For Noel this day was made for walking
There’s a bit of Forrest Gump in Noel Braun.
In the Oscar-winning movie, Forrest hits rock bottom.
Rejected by his beloved Jenny, he runs all over America because, as his Mumma told him, “you gotta put the past behind you before you can move on”.
Noel had hit rock bottom too but, for him, it was not so much about putting the past behind.
It was allowing himself a future.
“Okay, it’s happened. What now?” he said of that time.
It involved his beloved wife, Maris.
Married for 42 years and the mother of four, Maris died by suicide in Sydney in 2004 after living with depression.
It resulted in Noel entering a debilitating pit of grief, guilt and despair.
He faced a choice. Stay in the pit or climb out? He did neither.
He walked out instead.
“The sadness that I experienced led to a passion that gave me tremendous energy and restlessness,” he said.
He channelled that passion into writing and, literally…into walking.
He has written two novels and published four memoirs.
No Way to Behave at a Funeral is the astonishingly intimate and beautiful story of his journey of grief after Maris’ death.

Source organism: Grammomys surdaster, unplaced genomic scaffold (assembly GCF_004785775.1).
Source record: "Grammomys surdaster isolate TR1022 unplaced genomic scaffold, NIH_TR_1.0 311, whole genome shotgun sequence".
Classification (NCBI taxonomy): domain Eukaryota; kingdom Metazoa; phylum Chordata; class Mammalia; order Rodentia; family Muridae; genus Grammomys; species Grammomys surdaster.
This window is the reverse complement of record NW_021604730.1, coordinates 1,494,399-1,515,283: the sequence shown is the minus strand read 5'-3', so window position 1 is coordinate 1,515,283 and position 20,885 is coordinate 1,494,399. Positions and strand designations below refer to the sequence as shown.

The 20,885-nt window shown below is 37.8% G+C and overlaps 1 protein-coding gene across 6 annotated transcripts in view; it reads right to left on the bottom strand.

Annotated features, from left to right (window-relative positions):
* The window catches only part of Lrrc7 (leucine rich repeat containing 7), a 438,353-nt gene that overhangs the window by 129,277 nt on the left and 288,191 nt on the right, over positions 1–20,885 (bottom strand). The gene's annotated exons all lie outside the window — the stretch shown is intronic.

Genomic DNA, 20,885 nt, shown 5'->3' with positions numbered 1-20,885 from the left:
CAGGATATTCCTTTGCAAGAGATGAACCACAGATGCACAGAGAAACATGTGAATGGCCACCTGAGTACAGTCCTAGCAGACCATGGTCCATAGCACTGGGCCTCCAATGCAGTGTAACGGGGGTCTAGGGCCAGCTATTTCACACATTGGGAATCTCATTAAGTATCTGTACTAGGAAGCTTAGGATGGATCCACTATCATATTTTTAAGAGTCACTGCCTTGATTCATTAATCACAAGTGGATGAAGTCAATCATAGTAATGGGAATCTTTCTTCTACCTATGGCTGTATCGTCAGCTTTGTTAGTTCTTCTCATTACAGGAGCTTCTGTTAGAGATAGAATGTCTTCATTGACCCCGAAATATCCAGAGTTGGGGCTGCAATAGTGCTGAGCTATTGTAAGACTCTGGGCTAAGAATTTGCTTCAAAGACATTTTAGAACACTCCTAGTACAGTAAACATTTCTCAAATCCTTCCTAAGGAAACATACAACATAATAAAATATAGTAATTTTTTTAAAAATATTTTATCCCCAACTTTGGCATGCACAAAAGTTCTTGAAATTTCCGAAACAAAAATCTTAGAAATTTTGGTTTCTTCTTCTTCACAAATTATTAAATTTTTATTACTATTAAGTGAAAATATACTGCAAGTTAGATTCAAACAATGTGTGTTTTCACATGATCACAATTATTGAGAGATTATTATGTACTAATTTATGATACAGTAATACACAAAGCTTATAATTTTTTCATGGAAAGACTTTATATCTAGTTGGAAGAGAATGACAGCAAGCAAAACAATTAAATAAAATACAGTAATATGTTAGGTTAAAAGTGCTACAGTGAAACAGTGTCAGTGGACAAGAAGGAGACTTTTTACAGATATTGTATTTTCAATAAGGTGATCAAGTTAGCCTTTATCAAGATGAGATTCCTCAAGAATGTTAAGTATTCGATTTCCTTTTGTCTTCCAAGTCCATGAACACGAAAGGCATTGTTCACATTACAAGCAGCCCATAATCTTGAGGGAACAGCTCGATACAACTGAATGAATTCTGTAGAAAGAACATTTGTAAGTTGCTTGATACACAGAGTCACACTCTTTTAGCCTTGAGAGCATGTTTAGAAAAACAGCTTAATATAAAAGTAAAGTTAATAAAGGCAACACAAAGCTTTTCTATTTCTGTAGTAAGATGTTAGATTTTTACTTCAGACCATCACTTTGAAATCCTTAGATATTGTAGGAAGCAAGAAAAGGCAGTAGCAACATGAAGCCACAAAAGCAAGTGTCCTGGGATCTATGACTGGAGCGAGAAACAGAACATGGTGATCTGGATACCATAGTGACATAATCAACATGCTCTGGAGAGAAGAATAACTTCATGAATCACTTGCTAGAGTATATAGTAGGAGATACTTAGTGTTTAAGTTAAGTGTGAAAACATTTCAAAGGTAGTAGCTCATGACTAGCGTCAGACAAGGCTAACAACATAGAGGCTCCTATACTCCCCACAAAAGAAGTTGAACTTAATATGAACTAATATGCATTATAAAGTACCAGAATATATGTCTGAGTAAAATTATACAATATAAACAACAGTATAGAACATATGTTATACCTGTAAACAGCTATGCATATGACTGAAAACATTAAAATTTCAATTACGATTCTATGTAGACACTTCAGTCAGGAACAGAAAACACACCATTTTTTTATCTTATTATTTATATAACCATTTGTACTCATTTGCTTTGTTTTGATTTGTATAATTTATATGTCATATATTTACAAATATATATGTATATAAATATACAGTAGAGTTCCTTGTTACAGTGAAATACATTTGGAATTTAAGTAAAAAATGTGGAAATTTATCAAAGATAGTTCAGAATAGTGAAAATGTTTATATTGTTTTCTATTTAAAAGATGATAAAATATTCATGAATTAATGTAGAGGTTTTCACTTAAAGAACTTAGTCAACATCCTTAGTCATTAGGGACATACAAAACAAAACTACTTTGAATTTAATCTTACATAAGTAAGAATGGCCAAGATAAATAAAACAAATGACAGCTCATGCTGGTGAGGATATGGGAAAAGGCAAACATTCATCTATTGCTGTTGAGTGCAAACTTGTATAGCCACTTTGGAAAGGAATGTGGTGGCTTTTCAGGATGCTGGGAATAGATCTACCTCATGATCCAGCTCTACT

The Day was Made for Walking, I Guess I’ll Just Keep on Walking, and Keep Pressing on Brother; are his accounts of walking the Camino de Santiago de Compostela pilgrimage in France, Spain and Portugal.
“It [the Camino] propelled me to keep going, to make my life a pilgrimage. It wasn’t an intellectual thing but heartfelt,” he said.
He bears that broken heart not on his sleeve but in the wedding ring he still wears and with the cross he still carries that Maris had on her the day she died.
Maris and Noel were deeply involved in parish life and he says his faith took a hit after she died.
“[But] I wasn’t angry at God. It wasn’t God’s fault. It was Maris’ depression,” he said.
“One lesson, and the hardest one to implement, is to trust God and not to worry. It requires constant repetition.”
Maris’ death, the books, the Camino, and what came before are all part of Noel’s journey.
He says it’s a road that won’t come to an end, not in this world at least.
Accept it, don’t fight it, walk the walk, and keep going.
This 88-year-old father, grandfather and Jindabyne resident has probably walked a gazillion steps on his legs – and in his heart.
His universal messages of love, faith, hope, tenacity and the quest for acceptance and peace in one’s life still hold great power and even greater truths.
Stay in the pit or climb out?
Let’s try walking instead.
…I have promises to keep,
And miles to go before I sleep,
And miles to go before I sleep.
(Robert Frost, US po